On top of that (assuming the response to the above is, “yeah, so?”), since the bio provides no information about his manner of death, the reference to “teeth of wild beasts” (grinding him) seems to float, unexplained and without context, in the collect. (Wasn’t he thrown to the beasts?) Can’t we find some other segue about him that still allows the collect to arrive at its point about having “a share in the pure and spotless offering of your Son Jesus Christ”?
    Martyrdom, per se, is heroic, but the point of martyrdom is its witness quality, so the point of the commemoration should be the gospel, its great value, and Ignatius’ faithful “witness” to it, not his audacious heroism for its own sake, detached from the gospel. You don’t have to be an exemplary Christian (or any kind of Christian) to be a hero.
    As for the commemoration as a whole, it’s excellent. It sums up a great deal that is of importance, and presents it clearly and logically. Thank you to those who prepared it.

    • ‘the bio provides no information about his manner of death’—I don’t think there is any to provide. All we know for sure is that he was arrested and carted off to Rome, expecting martyrdom.

      • Catholic Encyclopedia has a convoluted, late tradition about his death. My point is not that I feel good info has been neglected, but that the “teeth of wild beasts” allusion in the collect lacks all context in HWHM. I do assume (and could be wrong — since it has no context) that it’s related to the tradition that he met his end by being fed to the animals. I also get that it’s about his whole life being “grain” ground up as flour for the “pure bread of sacrifice.” I don’t like the metaphor. He deserves a better collect — or a better metaphor — or enough of a context in the bio so the metaphor in this at least has some semblence of a referent. “Who offered himself as grain to be ground by the teeth of wild beasts that he might present to you the pure bread of sacrifice” — do you really think that’s the best we can do with Ignatius of Antioch after all he did for Christ and the Church?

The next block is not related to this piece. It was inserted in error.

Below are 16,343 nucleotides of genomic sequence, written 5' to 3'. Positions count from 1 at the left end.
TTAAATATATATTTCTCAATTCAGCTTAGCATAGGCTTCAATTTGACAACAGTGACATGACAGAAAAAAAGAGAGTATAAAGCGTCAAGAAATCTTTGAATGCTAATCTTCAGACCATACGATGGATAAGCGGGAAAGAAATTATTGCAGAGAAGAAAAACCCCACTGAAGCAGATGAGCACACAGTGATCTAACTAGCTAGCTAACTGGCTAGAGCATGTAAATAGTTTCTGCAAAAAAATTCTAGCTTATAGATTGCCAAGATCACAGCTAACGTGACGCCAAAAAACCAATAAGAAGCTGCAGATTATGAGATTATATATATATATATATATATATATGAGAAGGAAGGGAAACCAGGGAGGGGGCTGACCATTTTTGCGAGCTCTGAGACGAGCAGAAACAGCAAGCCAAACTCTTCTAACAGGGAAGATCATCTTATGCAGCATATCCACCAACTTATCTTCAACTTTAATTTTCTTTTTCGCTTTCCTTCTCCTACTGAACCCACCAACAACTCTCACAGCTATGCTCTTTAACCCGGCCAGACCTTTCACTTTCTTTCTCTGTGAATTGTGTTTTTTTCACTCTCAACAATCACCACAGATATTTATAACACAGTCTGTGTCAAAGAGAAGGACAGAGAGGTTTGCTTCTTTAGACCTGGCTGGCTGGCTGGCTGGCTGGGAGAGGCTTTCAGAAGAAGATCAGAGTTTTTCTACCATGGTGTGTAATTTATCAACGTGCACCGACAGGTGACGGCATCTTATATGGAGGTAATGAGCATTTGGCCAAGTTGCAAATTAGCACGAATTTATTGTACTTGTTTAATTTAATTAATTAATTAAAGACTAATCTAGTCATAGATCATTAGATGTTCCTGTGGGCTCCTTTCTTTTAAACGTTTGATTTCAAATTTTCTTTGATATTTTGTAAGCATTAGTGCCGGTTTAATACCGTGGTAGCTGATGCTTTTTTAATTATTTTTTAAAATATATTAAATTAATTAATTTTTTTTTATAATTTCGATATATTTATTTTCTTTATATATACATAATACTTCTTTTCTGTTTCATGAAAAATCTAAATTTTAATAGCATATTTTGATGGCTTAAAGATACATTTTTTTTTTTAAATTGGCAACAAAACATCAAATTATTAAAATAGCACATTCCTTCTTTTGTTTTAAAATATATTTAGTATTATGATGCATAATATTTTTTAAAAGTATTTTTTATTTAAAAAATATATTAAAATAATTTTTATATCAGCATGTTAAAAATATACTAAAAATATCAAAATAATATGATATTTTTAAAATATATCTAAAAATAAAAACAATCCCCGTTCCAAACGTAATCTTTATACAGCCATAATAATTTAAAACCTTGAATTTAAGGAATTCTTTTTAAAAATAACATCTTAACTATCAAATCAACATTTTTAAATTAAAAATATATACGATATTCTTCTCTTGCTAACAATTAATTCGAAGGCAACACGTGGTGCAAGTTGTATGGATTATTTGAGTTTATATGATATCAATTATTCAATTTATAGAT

6. Thanks, Dr. Peterson for writing this excellent bio. The unknown authors of the new bios could read, mark, and inwardly digest your worthy effort. 🙂

  7. Delete the comma in the subheading, in order to conform to the pattern elsewhere.

    I suggest adding “of Antioch” to the heading, to distinguish him from Ignatius Loyola.

    Although his year of birth is uncertain, I find it helpful to have at least an approximate year. In line 1 of the first paragraph, I would insert after “Antioch” “, born about 35 A.D.”.

    Some sources consider him the third Bishop of Antioch; the phrase “he was accounted” is strange. Perhaps rewriting the last sentence in the first paragraph, as follows, would resolve this: “After the Apostles, Ignatius became the second Bishop of Antioch in Syria.”

  8. What is there to say. Ignatius is one of the “apostolic fathers” and was in all the earlier LLFs and in the BCP calendar. His letters are still widely read and quoted, especially the sections on the three-fold ministry… The only new thing is the OT reading, to which I have no objection.
    I liked the bio and am happy to know Bill Perersen wrote it.